The Global Nuclear Detection Architecture detects and reports on radiological and nuclear materials that are out of regulatory control before they can be used in terrorist attacks. It is comprised of a worldwide network of sensors, telecommunications, and personnel.
Homeland Security Presidential Directive 14 and the SAFE Port Act of 2006 mandated the creation of the Global Nuclear Detection Architecture and charged the Domestic Nuclear Detection Office with coordinating its development and implementing its domestic component. It is supported by the activities of the Department of Defense, Department of Energy, Department of Homeland Security, Department of Justice, and Department of State, as well as the U.S. Nuclear Regulatory Commission and the Office of the Director of National Intelligence, in coordination with state, local, and tribal authorities, international partners, and private entities.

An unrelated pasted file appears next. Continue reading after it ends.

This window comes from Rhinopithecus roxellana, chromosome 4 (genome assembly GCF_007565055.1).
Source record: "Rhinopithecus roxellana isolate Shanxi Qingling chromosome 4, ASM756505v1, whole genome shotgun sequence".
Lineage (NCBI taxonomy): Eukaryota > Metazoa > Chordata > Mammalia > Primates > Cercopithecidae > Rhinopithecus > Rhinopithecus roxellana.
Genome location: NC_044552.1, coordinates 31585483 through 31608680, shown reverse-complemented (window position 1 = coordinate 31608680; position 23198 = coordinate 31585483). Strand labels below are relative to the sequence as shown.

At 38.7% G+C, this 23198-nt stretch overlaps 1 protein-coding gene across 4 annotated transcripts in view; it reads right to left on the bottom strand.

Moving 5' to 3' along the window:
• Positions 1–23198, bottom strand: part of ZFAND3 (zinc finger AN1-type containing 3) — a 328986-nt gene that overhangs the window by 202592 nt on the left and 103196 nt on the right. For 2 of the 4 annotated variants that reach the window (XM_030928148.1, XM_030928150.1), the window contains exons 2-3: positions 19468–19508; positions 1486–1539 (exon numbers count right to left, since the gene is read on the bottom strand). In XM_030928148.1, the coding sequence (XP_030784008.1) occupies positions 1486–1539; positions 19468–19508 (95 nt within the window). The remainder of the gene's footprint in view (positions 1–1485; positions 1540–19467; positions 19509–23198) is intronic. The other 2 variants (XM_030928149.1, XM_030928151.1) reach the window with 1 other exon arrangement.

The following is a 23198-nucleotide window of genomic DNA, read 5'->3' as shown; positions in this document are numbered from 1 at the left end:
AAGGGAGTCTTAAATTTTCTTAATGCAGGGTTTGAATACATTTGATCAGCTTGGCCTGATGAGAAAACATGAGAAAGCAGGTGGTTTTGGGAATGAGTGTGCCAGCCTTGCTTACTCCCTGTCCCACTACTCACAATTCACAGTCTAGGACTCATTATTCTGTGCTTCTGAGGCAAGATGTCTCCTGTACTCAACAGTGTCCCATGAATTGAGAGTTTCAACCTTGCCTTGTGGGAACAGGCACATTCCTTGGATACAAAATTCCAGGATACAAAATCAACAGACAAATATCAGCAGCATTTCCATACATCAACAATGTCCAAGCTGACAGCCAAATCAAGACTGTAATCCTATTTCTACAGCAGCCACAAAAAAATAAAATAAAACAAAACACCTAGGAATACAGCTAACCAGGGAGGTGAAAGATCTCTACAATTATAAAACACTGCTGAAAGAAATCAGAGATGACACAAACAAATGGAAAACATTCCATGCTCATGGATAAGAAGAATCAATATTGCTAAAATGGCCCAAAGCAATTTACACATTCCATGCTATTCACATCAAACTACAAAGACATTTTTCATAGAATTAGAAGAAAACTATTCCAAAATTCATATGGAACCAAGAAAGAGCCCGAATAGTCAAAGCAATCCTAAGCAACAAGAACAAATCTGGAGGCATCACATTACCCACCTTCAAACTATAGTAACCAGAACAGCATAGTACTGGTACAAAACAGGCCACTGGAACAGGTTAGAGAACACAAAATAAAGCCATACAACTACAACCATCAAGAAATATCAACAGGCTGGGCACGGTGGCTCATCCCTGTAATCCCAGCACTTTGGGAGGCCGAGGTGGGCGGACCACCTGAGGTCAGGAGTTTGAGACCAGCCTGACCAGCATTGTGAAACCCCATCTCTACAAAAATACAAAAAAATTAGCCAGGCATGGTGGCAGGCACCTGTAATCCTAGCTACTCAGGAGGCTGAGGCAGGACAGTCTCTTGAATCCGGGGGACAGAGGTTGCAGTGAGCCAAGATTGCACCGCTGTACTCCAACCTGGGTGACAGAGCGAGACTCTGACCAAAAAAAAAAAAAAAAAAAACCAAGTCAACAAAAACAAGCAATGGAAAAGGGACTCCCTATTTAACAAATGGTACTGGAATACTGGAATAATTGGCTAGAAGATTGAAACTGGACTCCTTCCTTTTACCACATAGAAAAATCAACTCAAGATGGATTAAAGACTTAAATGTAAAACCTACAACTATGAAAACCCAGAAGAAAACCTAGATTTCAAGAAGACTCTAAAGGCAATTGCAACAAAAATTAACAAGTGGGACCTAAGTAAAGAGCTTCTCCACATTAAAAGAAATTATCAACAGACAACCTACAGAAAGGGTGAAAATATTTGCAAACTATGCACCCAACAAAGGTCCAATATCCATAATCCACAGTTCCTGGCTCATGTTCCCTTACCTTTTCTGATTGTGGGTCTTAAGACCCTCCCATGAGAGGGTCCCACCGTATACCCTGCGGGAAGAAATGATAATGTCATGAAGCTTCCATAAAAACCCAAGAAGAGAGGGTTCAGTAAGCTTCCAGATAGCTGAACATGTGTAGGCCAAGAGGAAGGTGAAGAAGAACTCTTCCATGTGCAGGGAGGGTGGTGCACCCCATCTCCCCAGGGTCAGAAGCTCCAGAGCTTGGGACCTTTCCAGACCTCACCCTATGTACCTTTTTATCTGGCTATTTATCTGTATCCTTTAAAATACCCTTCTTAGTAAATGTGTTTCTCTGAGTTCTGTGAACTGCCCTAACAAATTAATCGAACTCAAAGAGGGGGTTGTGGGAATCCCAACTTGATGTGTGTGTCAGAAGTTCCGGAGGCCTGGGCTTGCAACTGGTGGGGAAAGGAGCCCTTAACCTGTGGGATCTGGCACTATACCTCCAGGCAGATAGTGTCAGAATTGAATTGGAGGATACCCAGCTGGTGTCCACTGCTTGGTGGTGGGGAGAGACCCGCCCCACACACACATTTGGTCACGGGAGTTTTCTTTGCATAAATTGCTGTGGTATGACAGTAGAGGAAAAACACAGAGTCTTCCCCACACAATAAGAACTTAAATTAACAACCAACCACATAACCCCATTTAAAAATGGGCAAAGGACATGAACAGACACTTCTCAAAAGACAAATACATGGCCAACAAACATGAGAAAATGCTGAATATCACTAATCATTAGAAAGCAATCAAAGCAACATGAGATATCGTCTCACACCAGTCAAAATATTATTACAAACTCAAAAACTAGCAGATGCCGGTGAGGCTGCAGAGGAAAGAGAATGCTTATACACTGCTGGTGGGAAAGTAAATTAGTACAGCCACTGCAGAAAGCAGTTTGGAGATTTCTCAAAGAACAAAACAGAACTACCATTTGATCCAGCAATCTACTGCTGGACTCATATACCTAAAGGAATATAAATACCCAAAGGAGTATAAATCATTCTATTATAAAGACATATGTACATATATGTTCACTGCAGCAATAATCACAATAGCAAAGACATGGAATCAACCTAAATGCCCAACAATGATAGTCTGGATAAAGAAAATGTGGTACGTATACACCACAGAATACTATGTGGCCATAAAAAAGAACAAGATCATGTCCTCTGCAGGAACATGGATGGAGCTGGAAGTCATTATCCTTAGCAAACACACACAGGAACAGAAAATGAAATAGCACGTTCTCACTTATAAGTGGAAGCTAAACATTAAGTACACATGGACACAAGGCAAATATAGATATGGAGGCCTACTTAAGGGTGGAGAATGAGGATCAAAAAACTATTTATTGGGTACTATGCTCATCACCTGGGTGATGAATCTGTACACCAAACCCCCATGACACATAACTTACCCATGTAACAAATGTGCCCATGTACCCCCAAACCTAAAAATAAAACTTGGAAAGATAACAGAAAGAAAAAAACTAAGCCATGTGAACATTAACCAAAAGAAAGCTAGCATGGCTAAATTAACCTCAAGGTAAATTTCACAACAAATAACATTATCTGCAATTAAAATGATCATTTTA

Together, resources create a multi-layered defensive network to detect and assist interdiction of radiological and nuclear materials out of regulatory control, making it a truly global architecture.
Examples of the Global Nuclear Detection Architecture in action:
- Radiation portal monitors scan for radiological and nuclear materials at international border crossings.
- Law enforcement and public safety personnel employ radiation detectors to protect special events.
- U.S. Coast Guard teams carry radiation detection equipment when boarding vessels.